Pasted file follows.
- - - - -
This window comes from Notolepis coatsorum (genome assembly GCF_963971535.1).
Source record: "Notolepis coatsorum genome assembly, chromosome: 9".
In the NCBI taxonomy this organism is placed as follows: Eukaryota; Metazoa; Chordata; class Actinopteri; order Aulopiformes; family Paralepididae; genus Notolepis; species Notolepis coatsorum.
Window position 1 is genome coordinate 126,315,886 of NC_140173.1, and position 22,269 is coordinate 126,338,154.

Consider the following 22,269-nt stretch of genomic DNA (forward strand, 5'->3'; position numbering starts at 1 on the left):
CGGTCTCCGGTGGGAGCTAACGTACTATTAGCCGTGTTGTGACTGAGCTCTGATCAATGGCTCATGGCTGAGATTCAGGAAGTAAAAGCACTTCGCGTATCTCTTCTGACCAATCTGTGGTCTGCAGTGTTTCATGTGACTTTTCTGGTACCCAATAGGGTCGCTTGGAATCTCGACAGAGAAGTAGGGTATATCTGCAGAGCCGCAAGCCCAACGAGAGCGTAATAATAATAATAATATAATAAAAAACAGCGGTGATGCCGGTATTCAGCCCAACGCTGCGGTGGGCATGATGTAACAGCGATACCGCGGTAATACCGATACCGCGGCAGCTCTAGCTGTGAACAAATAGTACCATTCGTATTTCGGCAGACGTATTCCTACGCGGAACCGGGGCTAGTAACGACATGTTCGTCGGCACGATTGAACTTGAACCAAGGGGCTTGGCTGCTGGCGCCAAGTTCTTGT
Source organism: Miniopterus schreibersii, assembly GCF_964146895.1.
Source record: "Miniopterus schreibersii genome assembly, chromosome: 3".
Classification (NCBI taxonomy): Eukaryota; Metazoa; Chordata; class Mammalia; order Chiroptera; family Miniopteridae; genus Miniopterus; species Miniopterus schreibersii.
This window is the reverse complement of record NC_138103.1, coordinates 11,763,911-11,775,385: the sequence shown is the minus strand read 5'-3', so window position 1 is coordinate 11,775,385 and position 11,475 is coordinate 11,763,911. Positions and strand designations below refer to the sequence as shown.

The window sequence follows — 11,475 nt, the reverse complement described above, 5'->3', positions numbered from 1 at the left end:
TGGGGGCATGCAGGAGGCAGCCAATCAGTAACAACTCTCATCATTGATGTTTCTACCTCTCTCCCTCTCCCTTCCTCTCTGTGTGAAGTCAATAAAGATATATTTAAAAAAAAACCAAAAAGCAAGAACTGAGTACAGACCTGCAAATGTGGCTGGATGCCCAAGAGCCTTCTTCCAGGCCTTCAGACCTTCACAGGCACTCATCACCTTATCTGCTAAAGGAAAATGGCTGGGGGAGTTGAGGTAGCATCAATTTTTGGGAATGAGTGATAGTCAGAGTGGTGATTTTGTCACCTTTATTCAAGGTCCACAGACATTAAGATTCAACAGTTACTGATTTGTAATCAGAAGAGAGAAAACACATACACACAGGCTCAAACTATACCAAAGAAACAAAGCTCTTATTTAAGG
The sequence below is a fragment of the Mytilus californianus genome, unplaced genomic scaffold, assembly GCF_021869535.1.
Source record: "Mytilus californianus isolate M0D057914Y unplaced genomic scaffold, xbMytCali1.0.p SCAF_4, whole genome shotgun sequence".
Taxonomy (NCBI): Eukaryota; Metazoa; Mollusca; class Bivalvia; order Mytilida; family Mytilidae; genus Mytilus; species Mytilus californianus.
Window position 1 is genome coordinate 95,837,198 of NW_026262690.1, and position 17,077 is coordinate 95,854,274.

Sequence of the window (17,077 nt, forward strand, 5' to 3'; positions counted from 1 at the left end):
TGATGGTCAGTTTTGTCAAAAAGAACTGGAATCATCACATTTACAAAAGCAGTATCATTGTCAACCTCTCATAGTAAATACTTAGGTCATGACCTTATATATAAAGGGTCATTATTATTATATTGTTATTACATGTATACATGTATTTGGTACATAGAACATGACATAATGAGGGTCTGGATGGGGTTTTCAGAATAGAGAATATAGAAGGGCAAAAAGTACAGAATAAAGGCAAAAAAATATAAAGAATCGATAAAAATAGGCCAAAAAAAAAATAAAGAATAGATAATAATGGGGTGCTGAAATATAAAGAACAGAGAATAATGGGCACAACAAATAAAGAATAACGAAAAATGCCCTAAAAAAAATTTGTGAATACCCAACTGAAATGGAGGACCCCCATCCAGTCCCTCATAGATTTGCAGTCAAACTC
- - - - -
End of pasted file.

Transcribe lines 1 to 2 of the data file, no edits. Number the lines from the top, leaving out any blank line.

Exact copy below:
This window comes from Notolepis coatsorum (genome assembly GCF_963971535.1).
Source record: "Notolepis coatsorum genome assembly, chromosome: 9".